In a rare move, the Pentagon on Thursday released a de-classified video showing Russia’s intercept of a U.S. military surveillance drone downed over the Black Sea two days ago.
It was the first direct U.S.-Russian incident since the Ukraine war began, worsening already tense relations between Washington and Moscow.
In the video, a Russian Su-27 fighter jet comes very close to the U.S. MQ-9 drone and dumps fuel near it, in what U.S. officials say was an apparent effort to damage the American aircraft as it flew over the Black Sea.
It also shows the loss of the video feed after another close Russian maneuver, which the Pentagon says resulted from the Russian jet’s collision with the drone. It ends with images of the drone’s damaged propeller, which the Pentagon says resulted from the collision, making the aircraft inoperable.
The video, which is about 40 seconds long, has been edited by the U.S. military for length but shows events in a sequential order, the Pentagon said.
Russia has denied U.S. accusations that its jets acted recklessly in the incident on Tuesday over the Black Sea, and instead has blamed “sharp maneuvering” by the drone for the crash, claiming its jet did not make contact.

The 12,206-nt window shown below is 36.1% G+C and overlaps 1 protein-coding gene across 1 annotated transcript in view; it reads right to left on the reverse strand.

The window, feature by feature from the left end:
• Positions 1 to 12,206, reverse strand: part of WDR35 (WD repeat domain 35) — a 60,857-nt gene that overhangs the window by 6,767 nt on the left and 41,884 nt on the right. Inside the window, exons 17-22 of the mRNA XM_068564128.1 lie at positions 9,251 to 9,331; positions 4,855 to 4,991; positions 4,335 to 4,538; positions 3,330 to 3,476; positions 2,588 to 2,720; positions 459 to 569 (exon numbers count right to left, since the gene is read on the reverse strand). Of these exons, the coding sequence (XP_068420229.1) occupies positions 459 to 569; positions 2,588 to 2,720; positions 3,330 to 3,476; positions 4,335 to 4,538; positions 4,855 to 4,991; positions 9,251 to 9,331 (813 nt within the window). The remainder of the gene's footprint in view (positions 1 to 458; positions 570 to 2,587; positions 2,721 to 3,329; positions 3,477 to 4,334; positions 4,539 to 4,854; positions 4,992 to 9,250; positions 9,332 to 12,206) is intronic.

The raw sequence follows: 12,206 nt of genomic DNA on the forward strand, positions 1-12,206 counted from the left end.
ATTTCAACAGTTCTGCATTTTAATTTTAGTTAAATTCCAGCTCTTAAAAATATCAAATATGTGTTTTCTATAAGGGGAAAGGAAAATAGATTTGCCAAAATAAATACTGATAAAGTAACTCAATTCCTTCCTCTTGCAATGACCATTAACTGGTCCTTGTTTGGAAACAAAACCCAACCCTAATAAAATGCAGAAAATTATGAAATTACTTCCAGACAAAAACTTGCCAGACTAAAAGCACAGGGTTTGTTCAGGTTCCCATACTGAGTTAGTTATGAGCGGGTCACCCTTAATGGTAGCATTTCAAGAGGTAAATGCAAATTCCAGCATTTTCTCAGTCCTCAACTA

The incident over international waters was a reminder of the risk of direct confrontation between the United States and Russia over Ukraine, which Moscow invaded more than a year ago and which Western allies have supported with intelligence and weapons.
A U.S. official, speaking on condition of anonymity, said Russian ships had been seen near the area where the drone had crashed, though they did not appear to have recovered any parts of the drone yet. It was not clear if they were still in the area.
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Washington has said that any recovery efforts relating to the drone would be difficult because of the depth of water in the region. It said it has taken measures to ensure that no sensitive information can be gleaned from the remains of the drone.
The release of the video followed separate calls on Wednesday between the top U.S. general, Mark Milley, and his Russian counterpart, Chief of the General Staff Valery Gerasimov, as well as between U.S. Defense Secretary Lloyd Austin and his Russian counterpart, Sergei Shoigu.
In remarks to reporters on Wednesday, Milley said it was clear that the intercept and harassment of the drone by Russian jets was intentional, but it was unclear whether the Russian pilots meant to slam their aircraft into the drone — a move that could also put the Russian aircraft at risk.